What an Industrial Hygienist Does for Facilities

What an Industrial Hygienist Does for Facilities 

An industrial hygienist identifies workplace risks and develops effective programs to eliminate those risks. 

Industrial hygienists’ biggest value may come from prevention. Accidents that probably would have happened don’t happen when an industrial hygienist is on the job. 

Some companies benefit from the paperwork, reports and plans industrial hygienists do because having them document, monitor and manage workplace risks helps ensure compliance with state and federal workplace safety laws. 

An industrial hygienist also may help improve employee morale because employing a hygienist demonstrates a company’s commitment to safety.

What Does an Industrial Hygienist Do? 

The word safety is vague enough to encompass almost everything. So how do industrial hygienists ensure worker and community safety? They use detailed, proven techniques on the job every day. 


An industrial hygienist must be aware of all the dangers involved in a specific workplace, but they tend to focus on a few key issues such as:

  • Ergonomics: Are staff members supported while doing repetitive work like typing? Do they have assistance if they must stand all day? Are they required to lift and bend and, if so, can they do so safely? Anything involving a worker’s body falls into this category.

  • Noise: Some workplaces, such as mills or manufacturing plants, are inherently noisy, but an average office also could put workers at risk due to noise from construction or air-handling equipment. An industrial hygienist must understand what decibel levels are acceptable and what ones aren’t.

  • Temperature: Freezers and refrigerator trucks can cause workers significant harm, but so can hot kitchens and outdoor work. An industrial hygienist must understand the temperature ranges that keep workers safe.

  • Air quality: Solvents, paints, chemicals and other toxins can pollute the air workers breathe. Poor air handlers also can force workers to breathe stagnant air.

  • Exposure: Chemicals, radiation and biological hazards are present in multiple workplaces. Industrial hygienists work to limit those risks.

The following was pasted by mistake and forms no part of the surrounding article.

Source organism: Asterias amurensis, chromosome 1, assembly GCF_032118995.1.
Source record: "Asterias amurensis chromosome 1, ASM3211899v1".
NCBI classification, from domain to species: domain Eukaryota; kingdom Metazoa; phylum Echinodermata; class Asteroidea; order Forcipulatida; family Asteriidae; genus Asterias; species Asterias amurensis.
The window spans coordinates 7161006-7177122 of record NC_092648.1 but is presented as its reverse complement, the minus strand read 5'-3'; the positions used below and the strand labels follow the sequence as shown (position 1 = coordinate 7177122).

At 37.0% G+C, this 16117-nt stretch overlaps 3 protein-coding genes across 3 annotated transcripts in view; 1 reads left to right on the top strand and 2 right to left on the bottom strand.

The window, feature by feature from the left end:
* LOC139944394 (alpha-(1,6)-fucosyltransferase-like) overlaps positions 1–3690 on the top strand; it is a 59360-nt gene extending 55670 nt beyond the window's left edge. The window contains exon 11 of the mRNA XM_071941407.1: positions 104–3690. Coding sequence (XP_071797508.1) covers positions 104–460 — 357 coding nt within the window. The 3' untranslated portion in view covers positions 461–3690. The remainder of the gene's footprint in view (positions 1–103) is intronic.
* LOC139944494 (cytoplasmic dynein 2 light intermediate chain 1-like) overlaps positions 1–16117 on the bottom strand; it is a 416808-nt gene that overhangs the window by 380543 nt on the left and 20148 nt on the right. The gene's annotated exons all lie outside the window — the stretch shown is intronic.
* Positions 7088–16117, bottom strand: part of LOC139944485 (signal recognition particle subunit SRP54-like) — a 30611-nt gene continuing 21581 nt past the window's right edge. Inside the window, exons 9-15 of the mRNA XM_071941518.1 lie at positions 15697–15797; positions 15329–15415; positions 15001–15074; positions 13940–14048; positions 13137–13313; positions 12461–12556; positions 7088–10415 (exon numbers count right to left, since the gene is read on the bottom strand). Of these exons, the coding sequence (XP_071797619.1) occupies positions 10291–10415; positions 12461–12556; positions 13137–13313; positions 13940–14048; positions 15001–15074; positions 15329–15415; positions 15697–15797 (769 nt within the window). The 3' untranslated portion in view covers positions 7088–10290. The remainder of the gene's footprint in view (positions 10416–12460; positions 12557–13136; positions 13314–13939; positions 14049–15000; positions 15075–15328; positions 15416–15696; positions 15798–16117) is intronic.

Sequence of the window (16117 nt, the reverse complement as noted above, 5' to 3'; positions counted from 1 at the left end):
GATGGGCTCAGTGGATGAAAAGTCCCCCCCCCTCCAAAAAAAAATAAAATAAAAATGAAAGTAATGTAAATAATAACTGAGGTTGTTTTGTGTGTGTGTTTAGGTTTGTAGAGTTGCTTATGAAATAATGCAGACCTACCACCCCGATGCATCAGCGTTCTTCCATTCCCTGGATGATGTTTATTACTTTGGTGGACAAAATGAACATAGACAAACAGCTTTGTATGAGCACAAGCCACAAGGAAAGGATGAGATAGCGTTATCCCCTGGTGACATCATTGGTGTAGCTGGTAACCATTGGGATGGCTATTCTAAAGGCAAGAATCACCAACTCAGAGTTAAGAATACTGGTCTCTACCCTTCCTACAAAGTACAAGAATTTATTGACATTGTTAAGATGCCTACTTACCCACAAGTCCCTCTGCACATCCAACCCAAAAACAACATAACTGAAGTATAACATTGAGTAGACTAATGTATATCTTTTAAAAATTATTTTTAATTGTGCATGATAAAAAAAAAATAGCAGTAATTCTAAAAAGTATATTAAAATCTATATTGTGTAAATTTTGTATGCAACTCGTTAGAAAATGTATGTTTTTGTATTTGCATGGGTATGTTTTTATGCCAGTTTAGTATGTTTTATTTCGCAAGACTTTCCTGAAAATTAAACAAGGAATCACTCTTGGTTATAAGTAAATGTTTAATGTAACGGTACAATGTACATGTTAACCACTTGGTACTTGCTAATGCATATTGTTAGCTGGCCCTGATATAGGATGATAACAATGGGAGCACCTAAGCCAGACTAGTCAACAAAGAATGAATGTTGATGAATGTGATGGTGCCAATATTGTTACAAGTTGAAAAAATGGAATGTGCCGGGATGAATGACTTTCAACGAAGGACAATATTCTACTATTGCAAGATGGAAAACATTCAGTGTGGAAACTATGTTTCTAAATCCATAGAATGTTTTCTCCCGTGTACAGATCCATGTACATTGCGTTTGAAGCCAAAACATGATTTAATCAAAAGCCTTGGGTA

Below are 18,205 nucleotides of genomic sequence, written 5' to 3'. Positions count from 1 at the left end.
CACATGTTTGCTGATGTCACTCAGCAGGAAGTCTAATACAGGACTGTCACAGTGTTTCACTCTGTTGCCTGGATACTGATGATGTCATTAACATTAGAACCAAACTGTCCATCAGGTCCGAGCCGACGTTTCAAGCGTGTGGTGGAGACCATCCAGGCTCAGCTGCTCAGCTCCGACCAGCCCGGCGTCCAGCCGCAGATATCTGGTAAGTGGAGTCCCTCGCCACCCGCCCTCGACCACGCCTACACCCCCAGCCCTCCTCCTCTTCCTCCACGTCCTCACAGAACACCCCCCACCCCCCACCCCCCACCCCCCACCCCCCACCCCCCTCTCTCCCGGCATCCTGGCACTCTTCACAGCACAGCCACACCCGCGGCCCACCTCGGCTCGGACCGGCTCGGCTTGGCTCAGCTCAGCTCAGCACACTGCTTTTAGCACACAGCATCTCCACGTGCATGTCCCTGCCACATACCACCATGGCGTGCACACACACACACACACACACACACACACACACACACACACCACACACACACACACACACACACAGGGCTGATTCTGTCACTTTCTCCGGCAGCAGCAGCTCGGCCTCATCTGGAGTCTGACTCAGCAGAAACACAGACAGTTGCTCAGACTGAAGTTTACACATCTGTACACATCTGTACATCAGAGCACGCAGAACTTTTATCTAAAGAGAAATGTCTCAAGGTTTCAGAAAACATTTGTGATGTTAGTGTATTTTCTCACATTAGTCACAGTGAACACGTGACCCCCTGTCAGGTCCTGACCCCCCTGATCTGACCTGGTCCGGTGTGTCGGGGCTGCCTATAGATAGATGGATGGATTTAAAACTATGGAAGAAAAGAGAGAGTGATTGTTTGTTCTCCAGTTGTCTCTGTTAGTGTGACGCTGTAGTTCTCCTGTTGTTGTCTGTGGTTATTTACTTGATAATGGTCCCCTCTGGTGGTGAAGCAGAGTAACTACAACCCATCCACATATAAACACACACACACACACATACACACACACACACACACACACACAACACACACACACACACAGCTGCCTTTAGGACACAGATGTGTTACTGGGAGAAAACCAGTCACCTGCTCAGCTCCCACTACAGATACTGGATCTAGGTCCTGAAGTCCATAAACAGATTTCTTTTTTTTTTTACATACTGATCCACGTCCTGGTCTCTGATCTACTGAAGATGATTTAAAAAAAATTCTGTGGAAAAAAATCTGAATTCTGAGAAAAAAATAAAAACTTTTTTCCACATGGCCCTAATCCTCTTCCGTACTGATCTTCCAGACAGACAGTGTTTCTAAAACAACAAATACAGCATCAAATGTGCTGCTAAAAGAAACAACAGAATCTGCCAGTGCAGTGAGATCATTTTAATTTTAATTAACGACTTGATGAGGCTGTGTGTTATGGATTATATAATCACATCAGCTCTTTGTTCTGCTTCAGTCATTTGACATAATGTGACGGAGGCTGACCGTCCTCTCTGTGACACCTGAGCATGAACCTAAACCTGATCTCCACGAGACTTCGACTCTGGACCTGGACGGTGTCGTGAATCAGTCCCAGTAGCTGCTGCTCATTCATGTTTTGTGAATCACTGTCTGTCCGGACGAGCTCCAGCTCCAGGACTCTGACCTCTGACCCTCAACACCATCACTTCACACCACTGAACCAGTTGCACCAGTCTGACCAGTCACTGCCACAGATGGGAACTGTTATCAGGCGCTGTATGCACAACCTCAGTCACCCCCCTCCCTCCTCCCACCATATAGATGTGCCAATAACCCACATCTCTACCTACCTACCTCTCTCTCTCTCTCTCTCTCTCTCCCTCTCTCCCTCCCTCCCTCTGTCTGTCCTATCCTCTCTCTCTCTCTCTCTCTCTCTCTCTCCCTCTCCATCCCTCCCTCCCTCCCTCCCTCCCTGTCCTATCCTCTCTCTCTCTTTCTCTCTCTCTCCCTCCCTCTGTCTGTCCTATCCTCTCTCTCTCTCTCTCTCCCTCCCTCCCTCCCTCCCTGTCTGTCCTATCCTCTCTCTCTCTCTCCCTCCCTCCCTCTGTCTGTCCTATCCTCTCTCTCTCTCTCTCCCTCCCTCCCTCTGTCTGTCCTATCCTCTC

With a list of both known hazards and new items that could pose a problem later, industrial hygienists develop risk mitigation plans that could involve the following elements:

  • Equipment: Do workers have everything they need to stay safe and comfortable? Could replacing outdated devices help?

  • Storage: Where should cleaning materials be housed? What about chemicals? How should purchases be logged and maintained?

  • Facilities: Is the space for workers up to date to help meet quality regulations?

  • Training: Does everyone understand the rules? Can the industrial hygienist spot violations?


With rules in place, the industrial hygienist can schedule routine visits and inspections. Tests of temperature, air quality, noise and other key factors can ensure that mitigation programs are working properly. 


Industrial hygienists keep detailed records of their inspections, regulations and progress. If the company faces scrutiny, those documents could help prove the company is in compliance. 

An industrial hygienist also maintains and updates material safety data sheets for every toxin within the organization. In case of a spill, these documents tell workers what to do next. Updating those documents and keeping them handy is a critical part of keeping workers safe. 

Who Needs an Industrial Hygienist?

Workplaces that use chemicals obviously need a professional’s help. But industrial hygienists can be useful almost anywhere.

Industrial hygienists are often employed by the following organizations:

  • Agricultural companies. 

  • Colleges and universities. 

  • Government agencies.

  • Hazardous waste companies.

  • Hospitals. 

  • Insurance companies.

  • Labor unions.

  • Manufacturing plants.

  • Public utility companies.

  • Research laboratories. 

Tens of thousands of injuries happen in standard office spaces every year, but many  could be prevented with some planning by an industrial hygienist. 

Some organizations hire a full-time professional to assist with year-round safety and compliance, but other companies contract with service agencies. An industrial hygienist is assigned to the company, and that person tackles all the tasks required to keep workers safe. But the company isn’t required to take this person on as a permanent staff member.

Companies with many locations, large staffs and significant risks may save money by having a professional available around the clock. But smaller organizations may find the contract route more appealing and cost effective. 

Alsco Helps Keep Workers Safe 

Hiring an industrial hygienist to assess risks and write safety plans is a great way to reduce the risk of injury. But that’s just the starting point. You’ll need both safety equipment and supplies to help make your workplace safe. 

When it comes to managing safety equipment and supplies, Alsco is the answer. With no up-front costs and no headaches, Alsco provides regular service and consistent resupply:

  • Easy to use and easy to manage cleaning chemicals. 

  • Always-ready first aid, AED and eyewash cabinets.

  • Regularly cleaned floor mats and mops. 

  • Disposable and reusable personal protective equipment. 

Let Alsco design and supply an effective safety program for your employees. It’s easy to get started. Call us today to learn more.


You Need an Industrial Hygienist on Your Team (November 2021). Industrial Safety and Hygiene News. 

Discover Industrial Hygiene. AIHA. 

Industrial Hygiene: Keeping Workers Healthy and Safe (November 2015). Harvard T.H. Chan School of Public Health.

Five Common Office Hazards to Prevent. Society for Human Resource Management.

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